Photo: Vouchercloud

Every Country's National Animal and Their Conservation Status, Mapped

Wildlife News Maps + Infographics
by Aryana Azari Jun 14, 2019

There are national flags, colors, songs, fruits, dances, and instruments. But arguably the national symbol that most people care about is none of those things. It’s the national animal that gets all the love and interest. Some national animals are well-known as the country’s symbol, such as the United States’ bald eagle. Others are less so, like Uganda’s grey crowned crane. A study by Vouchercloud mapped out every country’s national animal and its conservation status, and the results are surprising.

Mammals come out on top, with 120 of 185 countries picking a mammal as their national symbol. Birds are the next choice, with 52 countries choosing the winged animals. Reptiles only make up three of the world’s representatives, while only two fish and one amphibian make the cut. Rounding out the bunch is a cool, albeit unanticipated, group: mythological creatures. These fabled creatures take seven spots, including a unicorn for Scotland, dragon for Wales, and a white stallion for Burkina Faso.

While some of these animals inspire heart eyes and make us say “aww,” it’s not all rainbows and sunshine. Wildlife conservation as of late seems to be a game of two steps forward, and one step backward, and the national animals are no exception.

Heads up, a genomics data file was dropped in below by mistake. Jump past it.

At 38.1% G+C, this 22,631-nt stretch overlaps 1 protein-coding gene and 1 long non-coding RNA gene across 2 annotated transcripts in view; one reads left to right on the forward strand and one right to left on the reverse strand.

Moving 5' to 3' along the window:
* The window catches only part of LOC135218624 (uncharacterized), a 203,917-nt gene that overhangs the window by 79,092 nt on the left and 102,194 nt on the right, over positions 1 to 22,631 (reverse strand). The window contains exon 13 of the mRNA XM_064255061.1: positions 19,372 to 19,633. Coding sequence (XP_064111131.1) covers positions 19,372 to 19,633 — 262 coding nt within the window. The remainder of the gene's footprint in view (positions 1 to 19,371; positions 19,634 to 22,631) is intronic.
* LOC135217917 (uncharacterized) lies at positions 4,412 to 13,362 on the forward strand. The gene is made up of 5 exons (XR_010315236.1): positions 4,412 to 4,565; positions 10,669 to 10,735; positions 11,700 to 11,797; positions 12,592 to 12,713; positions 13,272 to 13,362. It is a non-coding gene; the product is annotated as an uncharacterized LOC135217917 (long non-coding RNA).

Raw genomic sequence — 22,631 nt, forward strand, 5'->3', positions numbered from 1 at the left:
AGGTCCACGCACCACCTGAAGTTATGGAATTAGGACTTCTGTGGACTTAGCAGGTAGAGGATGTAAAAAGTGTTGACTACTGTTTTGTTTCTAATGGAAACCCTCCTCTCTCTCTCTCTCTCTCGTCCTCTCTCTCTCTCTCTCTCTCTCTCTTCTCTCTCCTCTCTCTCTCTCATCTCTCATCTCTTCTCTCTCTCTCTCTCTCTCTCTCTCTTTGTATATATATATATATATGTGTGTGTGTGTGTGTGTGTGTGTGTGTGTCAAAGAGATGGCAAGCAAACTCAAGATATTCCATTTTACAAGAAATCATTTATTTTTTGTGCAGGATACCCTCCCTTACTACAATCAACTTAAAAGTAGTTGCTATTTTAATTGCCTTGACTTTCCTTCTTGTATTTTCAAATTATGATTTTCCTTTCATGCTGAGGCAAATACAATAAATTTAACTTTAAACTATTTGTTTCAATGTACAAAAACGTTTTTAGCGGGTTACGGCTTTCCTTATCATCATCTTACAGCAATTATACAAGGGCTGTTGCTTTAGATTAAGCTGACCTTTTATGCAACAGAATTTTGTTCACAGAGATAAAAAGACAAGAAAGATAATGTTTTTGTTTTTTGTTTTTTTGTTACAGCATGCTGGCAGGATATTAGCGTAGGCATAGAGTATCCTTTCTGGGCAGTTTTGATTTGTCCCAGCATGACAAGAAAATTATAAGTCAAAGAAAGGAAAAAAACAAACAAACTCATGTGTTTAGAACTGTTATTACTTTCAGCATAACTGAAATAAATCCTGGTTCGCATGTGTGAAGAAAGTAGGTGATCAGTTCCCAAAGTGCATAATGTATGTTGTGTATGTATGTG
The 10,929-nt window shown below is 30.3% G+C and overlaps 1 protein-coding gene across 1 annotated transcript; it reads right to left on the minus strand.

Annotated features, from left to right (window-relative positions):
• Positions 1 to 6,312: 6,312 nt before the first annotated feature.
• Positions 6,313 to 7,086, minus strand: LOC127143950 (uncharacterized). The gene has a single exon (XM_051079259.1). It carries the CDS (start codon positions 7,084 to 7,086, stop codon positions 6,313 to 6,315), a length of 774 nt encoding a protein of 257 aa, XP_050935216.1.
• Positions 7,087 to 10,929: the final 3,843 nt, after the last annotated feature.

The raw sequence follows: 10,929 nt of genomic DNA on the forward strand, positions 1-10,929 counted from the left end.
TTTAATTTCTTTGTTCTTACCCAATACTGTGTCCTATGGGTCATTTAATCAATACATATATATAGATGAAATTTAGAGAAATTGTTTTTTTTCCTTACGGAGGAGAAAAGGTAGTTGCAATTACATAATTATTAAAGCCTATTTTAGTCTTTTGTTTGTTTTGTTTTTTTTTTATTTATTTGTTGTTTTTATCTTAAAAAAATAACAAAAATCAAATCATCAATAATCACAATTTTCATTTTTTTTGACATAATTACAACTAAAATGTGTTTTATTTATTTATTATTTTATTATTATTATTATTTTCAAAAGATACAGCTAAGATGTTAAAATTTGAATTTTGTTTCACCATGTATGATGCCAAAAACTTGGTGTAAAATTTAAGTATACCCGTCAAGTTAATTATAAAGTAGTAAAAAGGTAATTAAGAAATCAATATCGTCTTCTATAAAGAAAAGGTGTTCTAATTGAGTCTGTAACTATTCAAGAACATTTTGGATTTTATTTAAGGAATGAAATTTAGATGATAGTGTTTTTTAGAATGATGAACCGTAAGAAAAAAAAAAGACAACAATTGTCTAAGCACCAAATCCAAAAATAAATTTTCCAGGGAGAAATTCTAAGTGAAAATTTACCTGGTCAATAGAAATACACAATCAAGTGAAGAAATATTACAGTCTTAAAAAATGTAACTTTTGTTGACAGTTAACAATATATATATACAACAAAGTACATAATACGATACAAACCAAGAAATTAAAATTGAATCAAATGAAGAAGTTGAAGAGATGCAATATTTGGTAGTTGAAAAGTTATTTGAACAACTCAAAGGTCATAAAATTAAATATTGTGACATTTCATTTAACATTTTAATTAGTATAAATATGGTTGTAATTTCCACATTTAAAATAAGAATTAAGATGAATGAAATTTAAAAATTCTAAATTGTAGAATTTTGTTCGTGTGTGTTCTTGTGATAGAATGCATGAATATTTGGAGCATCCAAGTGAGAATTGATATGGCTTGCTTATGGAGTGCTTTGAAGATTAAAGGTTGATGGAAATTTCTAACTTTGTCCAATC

Click here to zoom in.

35 of the world’s national animals are “threatened,” with a conservation status of either extinct, critically endangered, or endangered. These include Mauritius’ dodo (extinct), Rwanda’s leopard (critically endangered), and New Zealand’s kiwi (endangered). Another 48 of these animals are “vulnerable,” such as China’s giant panda, Tanzania’s masai giraffe, and Bulgaria’s lion, which means their numbers as susceptible to being threatened and endangered if the problem gets any worse.

Some animals are not a high level concern when it comes to conservation status — think Botswana’s zebra, Boliva’s llama, and Italy’s grey wolf. But while these animals’ numbers seem to be doing well for the most part, that doesn’t mean they should be ignored. To prevent any further decline in status, every animal needs to be looked after with careful consideration.

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